July 2, 2019

A Must-Read Book (and a Few of My Recent Favorites)

In our family, summer means more trips to the local library and bigger stacks on our bedside tables. In the past, I've forced reading on two of my boys, but finally--finally--this year, they've each happily settled into genres they love, they're constantly asking me if the books they've requested at the library are ready, and if the house has grown quiet, I eventually find them tucked away somewhere, reading.

One of my boys is currently reading The Hiding Place by Corrie Ten Boom, and I couldn't be happier. The Hiding Place has been instrumental in my life, so I've loved talking with my son about Corrie's experiences. In fact, The Gospel Coalition recently asked me to write about this beloved book and why every Christian should read it. I've included the article below, in hopes that if you haven't read this classic, you'll add it to the top of your to-read list. 

Following the post, I've listed some of my recent favorites, as well as a link to my all-time favorites. (Note: all links are affiliate links.) I hope you too have opportunities to be discovered tucked away somewhere this summer, reading. Here, friends, is my post about one of my favorite books:

The fleas.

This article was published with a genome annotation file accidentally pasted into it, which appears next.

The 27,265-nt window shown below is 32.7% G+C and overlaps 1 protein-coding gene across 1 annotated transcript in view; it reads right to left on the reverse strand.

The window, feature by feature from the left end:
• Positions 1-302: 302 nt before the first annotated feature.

When I glimpse the well-worn spine of The Hiding Place on my bookshelf, I always think first of the fleas and the horror of human beings forced to sleep in flea-infested straw bedding in a concentration camp. And then I remember with amazement and deep conviction the prayer whispered on that straw by Betsie ten Boom and recalled by her sister Corrie: “Thank you, God, for the fleas.”

The first time I read The Hiding Place, I was in my mid-20s and, after a lifetime of assigned reading, was rediscovering the joy of reading for pleasure. Drawn to biographies of faithful Christians, I couldn’t devour them fast enough. I went to these books in search of worlds and experiences outside my own from which to mine wisdom. I gobbled up books such as Peace Child, Evidence Not SeenA Chance to DieShadow of the Almighty, Surprised byJoy, Living Sacrifice, and Faithful Women and Their Extraordinary God, but I returned over and over again to Corrie ten Boom and the Beje in Holland, her jail cell, and the flea-ridden bunk she shared with her sister in Ravensbruck, deep in the cold, darkened heart of Nazi Germany.

God’s Goodness During Humanity’s Worst

Corrie’s memoir begins happily enough as she recalls her home, work, and family life in Holland. A cloud hangs over her telling, however, because as all students of history know, war looms on the horizon. When Nazi Germany invades and occupies in Holland, Corrie notes small and confounding changes around her: stars of David appearing on passersby, windows of Jewish businesses broken by rocks, ugly words appearing on synagogue walls. Eventually Corrie and her family notice Jewish neighbors disappearing—to where, they aren’t sure—so they begin hiding Jews in their home and working with an underground network to spirit them to safety.